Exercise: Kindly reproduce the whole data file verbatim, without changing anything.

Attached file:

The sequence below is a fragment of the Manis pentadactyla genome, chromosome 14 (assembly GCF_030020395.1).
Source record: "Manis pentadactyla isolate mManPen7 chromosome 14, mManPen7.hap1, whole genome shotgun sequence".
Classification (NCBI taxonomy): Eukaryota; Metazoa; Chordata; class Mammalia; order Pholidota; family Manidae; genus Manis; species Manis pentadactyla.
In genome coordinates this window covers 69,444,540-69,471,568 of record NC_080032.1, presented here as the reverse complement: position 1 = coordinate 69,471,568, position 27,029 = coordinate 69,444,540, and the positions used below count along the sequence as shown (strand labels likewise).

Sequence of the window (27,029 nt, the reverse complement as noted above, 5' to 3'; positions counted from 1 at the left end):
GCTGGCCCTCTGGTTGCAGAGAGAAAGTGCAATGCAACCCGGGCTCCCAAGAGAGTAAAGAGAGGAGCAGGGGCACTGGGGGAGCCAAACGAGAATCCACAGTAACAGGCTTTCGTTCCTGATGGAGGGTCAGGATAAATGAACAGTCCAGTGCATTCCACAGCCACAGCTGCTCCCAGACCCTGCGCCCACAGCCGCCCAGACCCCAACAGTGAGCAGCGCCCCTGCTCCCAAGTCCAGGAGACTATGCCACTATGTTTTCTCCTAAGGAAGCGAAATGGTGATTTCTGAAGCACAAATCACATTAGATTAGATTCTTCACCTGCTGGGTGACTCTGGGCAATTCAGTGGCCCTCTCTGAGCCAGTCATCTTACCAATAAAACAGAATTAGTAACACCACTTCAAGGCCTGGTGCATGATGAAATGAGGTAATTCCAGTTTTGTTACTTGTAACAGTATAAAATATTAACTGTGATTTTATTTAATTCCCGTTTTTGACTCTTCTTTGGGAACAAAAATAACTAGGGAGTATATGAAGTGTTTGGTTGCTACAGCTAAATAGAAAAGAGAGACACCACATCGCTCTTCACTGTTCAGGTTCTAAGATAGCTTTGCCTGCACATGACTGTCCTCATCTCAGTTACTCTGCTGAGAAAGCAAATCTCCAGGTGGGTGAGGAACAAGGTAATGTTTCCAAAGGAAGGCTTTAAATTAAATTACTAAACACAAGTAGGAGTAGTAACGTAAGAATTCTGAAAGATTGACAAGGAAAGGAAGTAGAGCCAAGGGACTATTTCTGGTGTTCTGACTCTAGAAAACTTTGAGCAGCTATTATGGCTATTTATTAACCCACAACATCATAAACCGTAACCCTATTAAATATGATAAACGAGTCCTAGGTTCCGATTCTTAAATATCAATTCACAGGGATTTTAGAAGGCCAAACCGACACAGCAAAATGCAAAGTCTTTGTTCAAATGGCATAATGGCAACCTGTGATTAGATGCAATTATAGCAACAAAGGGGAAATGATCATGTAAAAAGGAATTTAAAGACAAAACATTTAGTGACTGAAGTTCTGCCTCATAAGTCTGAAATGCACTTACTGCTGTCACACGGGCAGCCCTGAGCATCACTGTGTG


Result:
The sequence below is a fragment of the Manis pentadactyla genome, chromosome 14 (assembly GCF_030020395.1).
Source record: "Manis pentadactyla isolate mManPen7 chromosome 14, mManPen7.hap1, whole genome shotgun sequence".
Classification (NCBI taxonomy): Eukaryota; Metazoa; Chordata; class Mammalia; order Pholidota; family Manidae; genus Manis; species Manis pentadactyla.
In genome coordinates this window covers 69,444,540-69,471,568 of record NC_080032.1, presented here as the reverse complement: position 1 = coordinate 69,471,568, position 27,029 = coordinate 69,444,540, and the positions used below count along the sequence as shown (strand labels likewise).

Sequence of the window (27,029 nt, the reverse complement as noted above, 5' to 3'; positions counted from 1 at the left end):
GCTGGCCCTCTGGTTGCAGAGAGAAAGTGCAATGCAACCCGGGCTCCCAAGAGAGTAAAGAGAGGAGCAGGGGCACTGGGGGAGCCAAACGAGAATCCACAGTAACAGGCTTTCGTTCCTGATGGAGGGTCAGGATAAATGAACAGTCCAGTGCATTCCACAGCCACAGCTGCTCCCAGACCCTGCGCCCACAGCCGCCCAGACCCCAACAGTGAGCAGCGCCCCTGCTCCCAAGTCCAGGAGACTATGCCACTATGTTTTCTCCTAAGGAAGCGAAATGGTGATTTCTGAAGCACAAATCACATTAGATTAGATTCTTCACCTGCTGGGTGACTCTGGGCAATTCAGTGGCCCTCTCTGAGCCAGTCATCTTACCAATAAAACAGAATTAGTAACACCACTTCAAGGCCTGGTGCATGATGAAATGAGGTAATTCCAGTTTTGTTACTTGTAACAGTATAAAATATTAACTGTGATTTTATTTAATTCCCGTTTTTGACTCTTCTTTGGGAACAAAAATAACTAGGGAGTATATGAAGTGTTTGGTTGCTACAGCTAAATAGAAAAGAGAGACACCACATCGCTCTTCACTGTTCAGGTTCTAAGATAGCTTTGCCTGCACATGACTGTCCTCATCTCAGTTACTCTGCTGAGAAAGCAAATCTCCAGGTGGGTGAGGAACAAGGTAATGTTTCCAAAGGAAGGCTTTAAATTAAATTACTAAACACAAGTAGGAGTAGTAACGTAAGAATTCTGAAAGATTGACAAGGAAAGGAAGTAGAGCCAAGGGACTATTTCTGGTGTTCTGACTCTAGAAAACTTTGAGCAGCTATTATGGCTATTTATTAACCCACAACATCATAAACCGTAACCCTATTAAATATGATAAACGAGTCCTAGGTTCCGATTCTTAAATATCAATTCACAGGGATTTTAGAAGGCCAAACCGACACAGCAAAATGCAAAGTCTTTGTTCAAATGGCATAATGGCAACCTGTGATTAGATGCAATTATAGCAACAAAGGGGAAATGATCATGTAAAAAGGAATTTAAAGACAAAACATTTAGTGACTGAAGTTCTGCCTCATAAGTCTGAAATGCACTTACTGCTGTCACACGGGCAGCCCTGAGCATCACTGTGTG